Grounding, in witchy terms, is the process of connecting metaphysically with the earth’s core. It allows us to stabilize our energy and connect with our fellow practitioners. This is because we associate the earth with a solid foundation. It symbolizes stability, strength, and wholeness.
When we need to ground, we imagine the energy of the planet filling us with the essence of those traits, and it allows us to feel strong and ready to do the tasks ahead of us. Perhaps that is why so many Pagans start rituals in the North, as that grounding energy is necessary for effective spellcraft.
Earth is Cold and Dark
Imagine what it would feel like to be buried deep underground. The heavy soil piled on top of you and blocking out the light. It’s a scary thought, a reminder of life’s harshness, and of the dichotomy between vitality and death.
What does that have to do with the North? That harsh cold can be found at our northernmost peaks. Admittedly, the southernmost peaks have even colder temperatures. But where I’m from, the North is known for its cooler climate and harsher weather.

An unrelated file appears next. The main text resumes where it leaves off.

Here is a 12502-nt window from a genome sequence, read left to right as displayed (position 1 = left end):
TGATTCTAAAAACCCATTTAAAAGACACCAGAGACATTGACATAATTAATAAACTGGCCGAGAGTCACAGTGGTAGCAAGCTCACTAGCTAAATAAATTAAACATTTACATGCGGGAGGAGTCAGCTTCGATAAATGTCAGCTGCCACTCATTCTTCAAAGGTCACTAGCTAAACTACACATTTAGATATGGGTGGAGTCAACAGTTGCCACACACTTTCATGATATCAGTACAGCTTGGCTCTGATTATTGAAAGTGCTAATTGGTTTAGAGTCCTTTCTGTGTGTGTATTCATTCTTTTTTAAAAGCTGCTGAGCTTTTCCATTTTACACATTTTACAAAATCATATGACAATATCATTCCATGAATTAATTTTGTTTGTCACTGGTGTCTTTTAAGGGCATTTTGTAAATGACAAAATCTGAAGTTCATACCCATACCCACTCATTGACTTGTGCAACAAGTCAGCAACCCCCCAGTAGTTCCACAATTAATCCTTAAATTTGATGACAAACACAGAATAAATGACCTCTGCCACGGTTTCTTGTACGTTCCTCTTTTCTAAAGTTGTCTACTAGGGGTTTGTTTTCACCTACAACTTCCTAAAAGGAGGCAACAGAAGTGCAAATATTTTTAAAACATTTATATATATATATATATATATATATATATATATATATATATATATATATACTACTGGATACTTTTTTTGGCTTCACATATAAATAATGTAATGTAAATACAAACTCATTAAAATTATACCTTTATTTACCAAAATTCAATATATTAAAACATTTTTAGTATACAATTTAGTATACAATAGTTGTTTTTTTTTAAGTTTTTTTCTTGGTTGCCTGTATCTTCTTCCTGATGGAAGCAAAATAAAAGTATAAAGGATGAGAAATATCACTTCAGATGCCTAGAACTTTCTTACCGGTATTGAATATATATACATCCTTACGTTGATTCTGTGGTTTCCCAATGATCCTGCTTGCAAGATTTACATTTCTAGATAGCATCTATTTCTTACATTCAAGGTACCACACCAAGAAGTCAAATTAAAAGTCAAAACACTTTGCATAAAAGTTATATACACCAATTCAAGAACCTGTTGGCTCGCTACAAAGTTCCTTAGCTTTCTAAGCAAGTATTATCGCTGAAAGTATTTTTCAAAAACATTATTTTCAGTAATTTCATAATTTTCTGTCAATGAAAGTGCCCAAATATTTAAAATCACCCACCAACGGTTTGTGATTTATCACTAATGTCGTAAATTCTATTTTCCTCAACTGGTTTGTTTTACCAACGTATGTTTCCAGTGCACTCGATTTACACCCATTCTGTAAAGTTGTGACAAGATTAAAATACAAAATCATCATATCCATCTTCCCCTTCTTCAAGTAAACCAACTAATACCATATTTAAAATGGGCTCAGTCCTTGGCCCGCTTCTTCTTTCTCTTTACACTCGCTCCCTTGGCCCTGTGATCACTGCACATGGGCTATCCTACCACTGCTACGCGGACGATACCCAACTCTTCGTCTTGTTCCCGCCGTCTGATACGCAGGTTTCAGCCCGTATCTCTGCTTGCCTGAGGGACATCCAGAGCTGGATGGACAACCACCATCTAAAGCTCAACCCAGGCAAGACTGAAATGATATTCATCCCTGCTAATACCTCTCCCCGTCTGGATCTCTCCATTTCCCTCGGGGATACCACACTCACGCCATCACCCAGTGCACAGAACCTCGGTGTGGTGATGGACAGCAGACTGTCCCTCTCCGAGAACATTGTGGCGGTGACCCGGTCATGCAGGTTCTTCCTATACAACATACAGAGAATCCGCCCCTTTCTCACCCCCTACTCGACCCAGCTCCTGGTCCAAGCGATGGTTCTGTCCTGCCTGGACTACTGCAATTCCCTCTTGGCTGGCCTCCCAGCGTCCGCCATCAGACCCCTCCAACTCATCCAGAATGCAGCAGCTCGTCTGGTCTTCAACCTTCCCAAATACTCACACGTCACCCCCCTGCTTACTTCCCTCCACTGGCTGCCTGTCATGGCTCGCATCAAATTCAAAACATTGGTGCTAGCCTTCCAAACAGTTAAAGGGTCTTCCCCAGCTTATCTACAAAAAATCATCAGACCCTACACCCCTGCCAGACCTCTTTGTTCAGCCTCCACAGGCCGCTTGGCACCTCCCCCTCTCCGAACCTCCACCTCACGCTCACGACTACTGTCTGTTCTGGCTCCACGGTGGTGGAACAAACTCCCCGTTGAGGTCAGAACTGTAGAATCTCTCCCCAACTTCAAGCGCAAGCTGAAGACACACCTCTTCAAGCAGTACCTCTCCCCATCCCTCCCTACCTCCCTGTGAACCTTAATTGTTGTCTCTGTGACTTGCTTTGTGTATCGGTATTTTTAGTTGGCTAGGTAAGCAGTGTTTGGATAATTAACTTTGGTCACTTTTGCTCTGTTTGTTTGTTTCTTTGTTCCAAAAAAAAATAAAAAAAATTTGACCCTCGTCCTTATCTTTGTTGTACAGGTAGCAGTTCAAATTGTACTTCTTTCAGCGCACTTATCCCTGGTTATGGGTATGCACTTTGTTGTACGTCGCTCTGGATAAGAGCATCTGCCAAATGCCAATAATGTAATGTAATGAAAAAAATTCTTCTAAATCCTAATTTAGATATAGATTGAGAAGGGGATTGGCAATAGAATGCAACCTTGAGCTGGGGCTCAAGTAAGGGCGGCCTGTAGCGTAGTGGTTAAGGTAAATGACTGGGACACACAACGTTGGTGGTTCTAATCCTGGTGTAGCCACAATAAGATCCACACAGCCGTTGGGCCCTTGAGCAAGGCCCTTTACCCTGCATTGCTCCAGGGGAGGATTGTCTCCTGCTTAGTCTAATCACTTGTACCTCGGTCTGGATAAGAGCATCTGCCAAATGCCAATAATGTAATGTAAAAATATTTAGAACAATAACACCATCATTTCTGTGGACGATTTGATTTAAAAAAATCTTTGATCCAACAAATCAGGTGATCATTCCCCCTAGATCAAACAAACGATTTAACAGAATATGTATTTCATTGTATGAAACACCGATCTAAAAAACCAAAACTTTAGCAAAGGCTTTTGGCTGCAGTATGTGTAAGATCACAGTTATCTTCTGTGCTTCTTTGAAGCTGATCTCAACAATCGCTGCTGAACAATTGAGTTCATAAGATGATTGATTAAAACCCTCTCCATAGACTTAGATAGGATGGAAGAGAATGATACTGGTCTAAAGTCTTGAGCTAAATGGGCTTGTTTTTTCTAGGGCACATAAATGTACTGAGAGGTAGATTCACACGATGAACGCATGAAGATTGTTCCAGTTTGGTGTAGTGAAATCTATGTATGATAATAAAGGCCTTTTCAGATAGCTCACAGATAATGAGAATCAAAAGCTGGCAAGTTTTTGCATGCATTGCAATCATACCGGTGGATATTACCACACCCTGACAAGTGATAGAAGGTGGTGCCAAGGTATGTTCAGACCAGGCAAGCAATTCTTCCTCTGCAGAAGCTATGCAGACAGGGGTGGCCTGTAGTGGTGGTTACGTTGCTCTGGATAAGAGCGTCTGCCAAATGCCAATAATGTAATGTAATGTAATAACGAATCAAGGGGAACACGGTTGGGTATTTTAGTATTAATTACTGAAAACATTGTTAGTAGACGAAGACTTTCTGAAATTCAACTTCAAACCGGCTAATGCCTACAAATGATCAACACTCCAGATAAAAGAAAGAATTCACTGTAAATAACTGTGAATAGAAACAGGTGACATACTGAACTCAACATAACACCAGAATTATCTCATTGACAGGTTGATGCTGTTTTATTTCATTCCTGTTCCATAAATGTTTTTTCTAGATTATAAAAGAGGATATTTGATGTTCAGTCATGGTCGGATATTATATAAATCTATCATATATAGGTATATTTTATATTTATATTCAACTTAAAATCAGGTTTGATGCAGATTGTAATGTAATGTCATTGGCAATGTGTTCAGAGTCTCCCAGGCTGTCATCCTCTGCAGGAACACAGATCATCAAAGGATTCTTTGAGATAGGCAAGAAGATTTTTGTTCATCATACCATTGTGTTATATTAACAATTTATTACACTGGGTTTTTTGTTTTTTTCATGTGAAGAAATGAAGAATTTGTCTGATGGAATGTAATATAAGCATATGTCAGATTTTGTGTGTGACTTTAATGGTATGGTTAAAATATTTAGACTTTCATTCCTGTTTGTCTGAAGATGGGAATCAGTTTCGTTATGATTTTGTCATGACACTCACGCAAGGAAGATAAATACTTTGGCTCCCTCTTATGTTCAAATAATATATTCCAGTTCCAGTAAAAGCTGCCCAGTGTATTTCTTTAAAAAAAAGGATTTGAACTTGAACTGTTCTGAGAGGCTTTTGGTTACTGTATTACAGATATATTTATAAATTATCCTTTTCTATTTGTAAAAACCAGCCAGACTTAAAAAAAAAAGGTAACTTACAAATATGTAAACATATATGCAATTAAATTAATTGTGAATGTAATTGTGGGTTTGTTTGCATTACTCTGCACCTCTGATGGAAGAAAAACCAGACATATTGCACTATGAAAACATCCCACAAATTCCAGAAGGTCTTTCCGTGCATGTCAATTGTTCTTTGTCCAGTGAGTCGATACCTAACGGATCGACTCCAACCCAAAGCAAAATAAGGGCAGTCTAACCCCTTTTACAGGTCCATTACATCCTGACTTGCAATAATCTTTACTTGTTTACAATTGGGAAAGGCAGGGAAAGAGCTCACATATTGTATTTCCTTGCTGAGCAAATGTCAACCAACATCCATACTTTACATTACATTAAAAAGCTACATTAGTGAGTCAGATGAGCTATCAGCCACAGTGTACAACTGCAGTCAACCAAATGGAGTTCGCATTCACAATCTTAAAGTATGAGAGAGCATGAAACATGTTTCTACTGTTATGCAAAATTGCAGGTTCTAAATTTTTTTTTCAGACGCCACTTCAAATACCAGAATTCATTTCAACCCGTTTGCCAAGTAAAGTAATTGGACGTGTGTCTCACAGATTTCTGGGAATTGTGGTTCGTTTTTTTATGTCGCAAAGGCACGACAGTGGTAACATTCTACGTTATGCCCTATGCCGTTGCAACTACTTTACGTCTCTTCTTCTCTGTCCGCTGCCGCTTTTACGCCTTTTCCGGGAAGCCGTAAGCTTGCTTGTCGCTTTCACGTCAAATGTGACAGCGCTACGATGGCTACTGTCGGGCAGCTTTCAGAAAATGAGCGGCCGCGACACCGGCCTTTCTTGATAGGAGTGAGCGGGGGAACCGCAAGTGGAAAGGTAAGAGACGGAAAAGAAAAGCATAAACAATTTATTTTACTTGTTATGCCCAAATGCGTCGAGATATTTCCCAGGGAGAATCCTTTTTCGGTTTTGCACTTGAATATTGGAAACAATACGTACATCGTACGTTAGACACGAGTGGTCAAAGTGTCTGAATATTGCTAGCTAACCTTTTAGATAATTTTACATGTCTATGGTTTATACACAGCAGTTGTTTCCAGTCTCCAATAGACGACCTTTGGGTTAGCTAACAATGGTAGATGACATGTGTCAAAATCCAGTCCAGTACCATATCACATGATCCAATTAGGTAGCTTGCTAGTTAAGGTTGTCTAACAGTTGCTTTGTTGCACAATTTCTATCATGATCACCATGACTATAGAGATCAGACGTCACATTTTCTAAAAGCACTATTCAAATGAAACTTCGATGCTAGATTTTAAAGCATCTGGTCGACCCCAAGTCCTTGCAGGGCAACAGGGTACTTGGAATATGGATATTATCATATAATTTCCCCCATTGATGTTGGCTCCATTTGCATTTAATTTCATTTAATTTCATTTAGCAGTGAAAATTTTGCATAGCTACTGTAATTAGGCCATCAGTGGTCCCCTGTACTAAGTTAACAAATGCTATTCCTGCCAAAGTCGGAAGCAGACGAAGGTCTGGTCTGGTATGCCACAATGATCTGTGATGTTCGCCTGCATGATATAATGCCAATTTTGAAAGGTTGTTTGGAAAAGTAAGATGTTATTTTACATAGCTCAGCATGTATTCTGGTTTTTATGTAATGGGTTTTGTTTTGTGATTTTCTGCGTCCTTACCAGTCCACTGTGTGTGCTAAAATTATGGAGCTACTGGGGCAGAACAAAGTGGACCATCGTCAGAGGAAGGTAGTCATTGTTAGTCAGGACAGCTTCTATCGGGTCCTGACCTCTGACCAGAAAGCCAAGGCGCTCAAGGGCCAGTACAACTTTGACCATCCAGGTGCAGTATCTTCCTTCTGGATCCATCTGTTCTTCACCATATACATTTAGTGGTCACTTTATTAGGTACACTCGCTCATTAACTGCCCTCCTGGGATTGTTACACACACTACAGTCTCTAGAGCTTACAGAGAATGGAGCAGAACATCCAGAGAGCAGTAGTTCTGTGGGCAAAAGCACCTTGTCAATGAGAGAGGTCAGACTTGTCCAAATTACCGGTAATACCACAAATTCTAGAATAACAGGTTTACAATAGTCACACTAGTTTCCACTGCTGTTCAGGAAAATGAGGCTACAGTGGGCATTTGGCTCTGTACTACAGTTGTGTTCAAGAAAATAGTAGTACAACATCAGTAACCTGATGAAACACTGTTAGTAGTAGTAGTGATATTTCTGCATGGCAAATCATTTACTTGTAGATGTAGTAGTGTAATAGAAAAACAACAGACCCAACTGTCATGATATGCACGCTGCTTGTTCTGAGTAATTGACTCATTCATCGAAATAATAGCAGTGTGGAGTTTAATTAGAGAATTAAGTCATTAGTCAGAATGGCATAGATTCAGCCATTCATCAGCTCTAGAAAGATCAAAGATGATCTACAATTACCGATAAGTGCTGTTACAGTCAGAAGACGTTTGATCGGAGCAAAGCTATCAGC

If you’re wondering why “cold and dark” would be considered a good aspect of Earth, know that it’s simply a matter of perspective. For some, “cold and dark” describes their ideal aesthetics. Personally, it reminds me to be grateful for the warm and bright aspects of life.
It also shows me what I’m capable of withstanding. So, by enduring the harshest of winters, I am made stronger. And I am that much more thankful when the spring comes around.
I Was Just Taught That Way
When I was just a few years into my Pagan study, I had the honor of working with a variety of groups in both high school and college. By that time, most American Pagans knew pretty much the same associations thanks to the torchbearers of our community such as Scott Cunningham and D.J. Conway.